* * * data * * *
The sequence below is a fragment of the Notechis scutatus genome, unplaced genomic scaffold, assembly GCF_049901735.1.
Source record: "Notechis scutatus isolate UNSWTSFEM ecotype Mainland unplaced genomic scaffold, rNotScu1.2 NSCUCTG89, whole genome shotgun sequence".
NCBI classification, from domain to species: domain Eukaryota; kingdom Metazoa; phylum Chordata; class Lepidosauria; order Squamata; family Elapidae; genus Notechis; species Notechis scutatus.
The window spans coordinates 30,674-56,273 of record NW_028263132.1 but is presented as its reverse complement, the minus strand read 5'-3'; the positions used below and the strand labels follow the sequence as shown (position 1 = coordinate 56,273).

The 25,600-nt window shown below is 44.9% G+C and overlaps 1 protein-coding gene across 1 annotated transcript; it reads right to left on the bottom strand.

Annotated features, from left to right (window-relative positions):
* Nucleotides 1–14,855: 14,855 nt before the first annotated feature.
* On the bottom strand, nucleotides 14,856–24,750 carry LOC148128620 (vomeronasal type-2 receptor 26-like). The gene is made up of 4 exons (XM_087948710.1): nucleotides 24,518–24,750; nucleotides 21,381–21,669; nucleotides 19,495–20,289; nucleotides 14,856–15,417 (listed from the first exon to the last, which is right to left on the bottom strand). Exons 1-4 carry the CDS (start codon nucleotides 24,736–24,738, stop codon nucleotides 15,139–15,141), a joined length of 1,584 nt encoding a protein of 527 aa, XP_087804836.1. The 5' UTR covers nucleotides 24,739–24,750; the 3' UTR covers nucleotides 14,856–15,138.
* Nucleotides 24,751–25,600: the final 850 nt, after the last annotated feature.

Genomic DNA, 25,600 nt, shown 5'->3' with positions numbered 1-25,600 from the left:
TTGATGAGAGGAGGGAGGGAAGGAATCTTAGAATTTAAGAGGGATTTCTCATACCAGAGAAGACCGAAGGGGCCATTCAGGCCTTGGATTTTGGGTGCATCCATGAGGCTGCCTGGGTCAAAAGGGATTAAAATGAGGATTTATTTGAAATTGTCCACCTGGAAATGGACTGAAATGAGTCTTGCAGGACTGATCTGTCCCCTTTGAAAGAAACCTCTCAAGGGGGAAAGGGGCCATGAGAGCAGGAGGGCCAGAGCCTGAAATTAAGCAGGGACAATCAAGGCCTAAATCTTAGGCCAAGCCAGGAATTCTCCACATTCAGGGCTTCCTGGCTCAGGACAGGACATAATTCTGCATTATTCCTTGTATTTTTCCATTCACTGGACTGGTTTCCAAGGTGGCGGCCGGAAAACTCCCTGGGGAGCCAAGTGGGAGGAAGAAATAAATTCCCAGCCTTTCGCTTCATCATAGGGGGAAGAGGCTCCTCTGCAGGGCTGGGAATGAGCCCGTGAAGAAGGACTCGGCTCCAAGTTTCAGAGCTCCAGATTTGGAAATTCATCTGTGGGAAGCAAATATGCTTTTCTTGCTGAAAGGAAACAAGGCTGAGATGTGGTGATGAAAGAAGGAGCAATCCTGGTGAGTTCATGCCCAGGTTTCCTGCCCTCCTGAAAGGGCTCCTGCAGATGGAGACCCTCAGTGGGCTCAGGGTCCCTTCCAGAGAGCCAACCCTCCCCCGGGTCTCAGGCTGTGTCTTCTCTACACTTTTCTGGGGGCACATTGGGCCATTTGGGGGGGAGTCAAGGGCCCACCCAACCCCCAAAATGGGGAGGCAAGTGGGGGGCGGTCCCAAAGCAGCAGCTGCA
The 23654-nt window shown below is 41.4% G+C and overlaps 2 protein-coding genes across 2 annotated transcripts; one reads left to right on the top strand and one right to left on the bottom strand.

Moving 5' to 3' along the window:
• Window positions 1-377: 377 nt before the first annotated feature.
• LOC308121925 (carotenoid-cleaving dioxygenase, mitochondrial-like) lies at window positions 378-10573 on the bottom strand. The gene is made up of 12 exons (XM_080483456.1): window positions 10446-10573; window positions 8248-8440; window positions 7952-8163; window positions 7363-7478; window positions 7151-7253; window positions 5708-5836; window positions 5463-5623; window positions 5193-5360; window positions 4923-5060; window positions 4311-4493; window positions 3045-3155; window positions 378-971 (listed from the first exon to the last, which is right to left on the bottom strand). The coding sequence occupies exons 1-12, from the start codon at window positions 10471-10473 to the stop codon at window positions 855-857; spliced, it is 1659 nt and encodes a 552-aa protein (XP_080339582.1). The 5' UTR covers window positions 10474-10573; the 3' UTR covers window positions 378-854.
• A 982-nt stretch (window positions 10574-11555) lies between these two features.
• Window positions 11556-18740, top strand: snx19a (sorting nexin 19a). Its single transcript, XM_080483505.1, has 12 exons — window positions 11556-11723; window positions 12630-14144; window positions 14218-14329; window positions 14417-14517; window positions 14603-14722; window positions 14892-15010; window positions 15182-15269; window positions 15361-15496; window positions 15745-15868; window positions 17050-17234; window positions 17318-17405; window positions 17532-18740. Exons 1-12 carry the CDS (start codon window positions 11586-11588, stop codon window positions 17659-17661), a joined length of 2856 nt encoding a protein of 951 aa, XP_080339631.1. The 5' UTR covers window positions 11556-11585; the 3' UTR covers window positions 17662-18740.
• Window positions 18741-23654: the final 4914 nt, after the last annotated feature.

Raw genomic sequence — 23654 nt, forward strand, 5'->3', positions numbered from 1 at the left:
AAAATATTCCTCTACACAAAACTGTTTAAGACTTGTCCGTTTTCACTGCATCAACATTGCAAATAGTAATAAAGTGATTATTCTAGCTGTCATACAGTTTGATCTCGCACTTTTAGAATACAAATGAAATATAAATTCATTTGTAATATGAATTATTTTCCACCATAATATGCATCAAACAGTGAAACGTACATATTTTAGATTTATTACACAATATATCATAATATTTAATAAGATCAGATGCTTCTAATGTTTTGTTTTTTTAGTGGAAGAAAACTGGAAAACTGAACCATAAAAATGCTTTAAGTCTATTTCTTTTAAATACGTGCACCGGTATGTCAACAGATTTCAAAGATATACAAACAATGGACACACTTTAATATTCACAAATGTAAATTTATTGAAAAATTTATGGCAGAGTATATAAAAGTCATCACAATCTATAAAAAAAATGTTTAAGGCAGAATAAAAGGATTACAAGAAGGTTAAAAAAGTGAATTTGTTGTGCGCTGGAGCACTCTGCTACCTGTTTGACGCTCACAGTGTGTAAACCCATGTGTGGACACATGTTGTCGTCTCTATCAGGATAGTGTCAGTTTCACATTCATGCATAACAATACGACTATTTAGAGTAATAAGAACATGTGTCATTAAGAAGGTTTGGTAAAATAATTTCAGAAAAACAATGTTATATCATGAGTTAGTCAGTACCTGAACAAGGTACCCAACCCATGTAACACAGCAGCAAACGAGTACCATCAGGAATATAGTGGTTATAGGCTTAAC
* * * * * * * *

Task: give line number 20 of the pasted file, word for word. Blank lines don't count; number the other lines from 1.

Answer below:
AAAATATTCCTCTACACAAAACTGTTTAAGACTTGTCCGTTTTCACTGCATCAACATTGCAAATAGTAATAAAGTGATTATTCTAGCTGTCATACAGTTTGATCTCGCACTTTTAGAATACAAATGAAATATAAATTCATTTGTAATATGAATTATTTTCCACCATAATATGCATCAAACAGTGAAACGTACATATTTTAGATTTATTACACAATATATCATAATATTTAATAAGATCAGATGCTTCTAATGTTTTGTTTTTTTAGTGGAAGAAAACTGGAAAACTGAACCATAAAAATGCTTTAAGTCTATTTCTTTTAAATACGTGCACCGGTATGTCAACAGATTTCAAAGATATACAAACAATGGACACACTTTAATATTCACAAATGTAAATTTATTGAAAAATTTATGGCAGAGTATATAAAAGTCATCACAATCTATAAAAAAAATGTTTAAGGCAGAATAAAAGGATTACAAGAAGGTTAAAAAAGTGAATTTGTTGTGCGCTGGAGCACTCTGCTACCTGTTTGACGCTCACAGTGTGTAAACCCATGTGTGGACACATGTTGTCGTCTCTATCAGGATAGTGTCAGTTTCACATTCATGCATAACAATACGACTATTTAGAGTAATAAGAACATGTGTCATTAAGAAGGTTTGGTAAAATAATTTCAGAAAAACAATGTTATATCATGAGTTAGTCAGTACCTGAACAAGGTACCCAACCCATGTAACACAGCAGCAAACGAGTACCATCAGGAATATAGTGGTTATAGGCTTAAC